As Taiwan beefs up prized South China Sea outpost, barely a peep from China

As Taiwan beefs up prized South China Sea outpost, barely a peep from China
Flag of Vietnam Marine Guard flies near a ship of Chinese Coast Guard in the South China Sea. The Philippines, Malaysia and Brunei also claim parts of the potentially oil-rich South China Sea.

TAIPEI/HONG KONG- Taiwan is building a $100 million port next to an airstrip on the lone island it occupies in the disputed South China Sea, a move that is drawing hardly any flak from the most assertive player in the bitterly contested waters - China.

The reason, say military strategists, is that Itu Aba could one day be in China's hands should it ever take over Taiwan, which it regards as a renegade province.

While Itu Aba, also called Tai Ping, is small, no other disputed island has such sophisticated facilities. Its runway is the biggest of only two in the Spratly archipelago that straddles the South China Sea, and the island has its own fresh water source.

"Taipei knows it is the only claimant that (China) will not bother, so it is free to upgrade its facilities on Tai Ping without fear of criticism from China," said Denny Roy, a senior fellow at the Hawaii-based East-West Center think tank.

"China would protect Taiwan's garrisons if necessary."

The upgraded facilities on Itu Aba should be finished late next year or earlier, officials from Taiwan's defence and transport ministries said, replacing an existing wharf that can only handle small vessels.

That would give Taiwan a port able to accommodate 3,000-tonne naval frigates and coastguard cutters while improvements are being made to the 1,200-metre (3,940-foot) long runway for its Hercules C-130 transport planes, they told Reuters.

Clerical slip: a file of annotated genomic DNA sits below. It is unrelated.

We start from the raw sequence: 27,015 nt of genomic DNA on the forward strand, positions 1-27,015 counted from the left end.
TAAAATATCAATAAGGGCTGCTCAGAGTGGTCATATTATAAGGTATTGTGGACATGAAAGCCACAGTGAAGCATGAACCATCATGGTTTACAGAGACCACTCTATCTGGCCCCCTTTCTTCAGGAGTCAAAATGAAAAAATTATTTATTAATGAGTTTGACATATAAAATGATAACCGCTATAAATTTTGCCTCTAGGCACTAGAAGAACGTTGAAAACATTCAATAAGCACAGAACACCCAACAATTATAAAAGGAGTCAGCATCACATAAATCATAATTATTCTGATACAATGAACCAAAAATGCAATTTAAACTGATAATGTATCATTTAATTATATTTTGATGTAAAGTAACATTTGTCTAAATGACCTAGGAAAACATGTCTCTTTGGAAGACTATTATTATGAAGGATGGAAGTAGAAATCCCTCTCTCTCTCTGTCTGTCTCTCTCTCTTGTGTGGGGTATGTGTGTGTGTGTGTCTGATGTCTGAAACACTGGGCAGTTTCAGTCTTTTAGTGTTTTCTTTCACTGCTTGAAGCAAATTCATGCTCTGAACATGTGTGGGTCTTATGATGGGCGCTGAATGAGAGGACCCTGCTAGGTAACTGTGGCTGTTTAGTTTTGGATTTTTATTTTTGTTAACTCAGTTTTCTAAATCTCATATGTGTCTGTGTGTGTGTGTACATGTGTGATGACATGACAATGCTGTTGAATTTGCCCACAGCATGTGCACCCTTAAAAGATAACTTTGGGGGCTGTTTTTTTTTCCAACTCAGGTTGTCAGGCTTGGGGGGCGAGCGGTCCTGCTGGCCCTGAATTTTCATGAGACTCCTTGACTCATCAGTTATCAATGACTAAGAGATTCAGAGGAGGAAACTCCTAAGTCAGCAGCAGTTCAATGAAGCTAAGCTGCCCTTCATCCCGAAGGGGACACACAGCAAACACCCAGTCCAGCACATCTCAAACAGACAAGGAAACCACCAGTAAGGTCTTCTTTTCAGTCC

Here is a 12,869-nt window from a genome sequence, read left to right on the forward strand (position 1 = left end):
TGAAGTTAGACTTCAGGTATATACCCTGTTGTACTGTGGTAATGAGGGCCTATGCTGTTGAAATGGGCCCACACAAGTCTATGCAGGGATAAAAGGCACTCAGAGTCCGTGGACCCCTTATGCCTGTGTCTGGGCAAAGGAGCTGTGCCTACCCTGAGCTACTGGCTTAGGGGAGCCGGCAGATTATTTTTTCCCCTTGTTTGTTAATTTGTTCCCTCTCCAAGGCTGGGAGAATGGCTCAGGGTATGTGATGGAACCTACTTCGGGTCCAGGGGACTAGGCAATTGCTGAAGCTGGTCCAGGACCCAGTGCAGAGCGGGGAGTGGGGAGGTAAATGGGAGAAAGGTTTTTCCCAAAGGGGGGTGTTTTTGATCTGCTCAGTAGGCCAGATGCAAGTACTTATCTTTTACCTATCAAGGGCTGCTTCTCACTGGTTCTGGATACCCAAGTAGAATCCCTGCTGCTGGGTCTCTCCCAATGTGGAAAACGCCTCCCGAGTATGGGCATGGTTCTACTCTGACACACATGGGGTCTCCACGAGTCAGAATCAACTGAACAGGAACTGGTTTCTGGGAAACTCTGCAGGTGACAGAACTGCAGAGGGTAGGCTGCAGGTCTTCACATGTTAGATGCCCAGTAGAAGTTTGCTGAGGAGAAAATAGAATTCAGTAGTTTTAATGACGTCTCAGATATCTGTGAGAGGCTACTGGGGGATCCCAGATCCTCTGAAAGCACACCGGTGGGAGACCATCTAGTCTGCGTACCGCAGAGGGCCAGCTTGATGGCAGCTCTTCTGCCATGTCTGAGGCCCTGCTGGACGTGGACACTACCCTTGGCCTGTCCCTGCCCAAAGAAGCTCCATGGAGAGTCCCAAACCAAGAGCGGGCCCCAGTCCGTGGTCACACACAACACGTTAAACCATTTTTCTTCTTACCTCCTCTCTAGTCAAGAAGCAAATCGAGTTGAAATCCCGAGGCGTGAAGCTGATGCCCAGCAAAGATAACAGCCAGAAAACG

Officials said the new port was not just a demonstration of sovereignty but also a way to support a trade dependent economy while helping Taiwanese deep-sea fishermen and marine and mineral research in the area. About $5 trillion in ship-borne goods pass through the South China Sea every year.

LONG HISTORY

China and Taiwan share claims to virtually the entire South China Sea, a legacy of the Chinese civil war when the Communists split from the Nationalists and eventually took control of the Chinese mainland in 1949. The Nationalists settled on Taiwan, and still claim to be the legitimate rulers of greater China.

Vietnam, the Philippines, Malaysia and Brunei also claim parts of the potentially oil-rich South China Sea.

While China-Taiwan ties have warmed since Ma Ying-jeou was elected Taiwan president in 2008, there has been no political reconciliation or a lessening of military distrust. China has never ruled out force to bring Taiwan under its control.

But if conflict ever broke out in the Spratlys, analysts and military attaches believe China would seek to protect Itu Aba as its own, strongly aware of its strategic value.

The Spratlys are one of the main flashpoints in the South China Sea, where military fortifications belonging to all claimants but Brunei are dotted across some of the world's busiest shipping lanes.

China for example occupies eight shoals and reefs but its strategists have long bristled at Vietnam's two dozen holdings. Manila occupies eight reefs and islands and Malaysia seven. Incidents at sea in recent years, such as ships getting rammed or attempted blockades, have usually involved China against the Philippines or Vietnam.

Zhang Zhexin, a research fellow on Taiwan issues at the Shanghai Institute for International Studies, said Beijing would not have a problem with Taiwan developing Itu Aba.

"Taiwan itself is Chinese territory anyway," he said. "How can we have a territorial dispute within our own country? Of course Taiwan is part of China, so that includes all parts of China, including Tai Ping Island."

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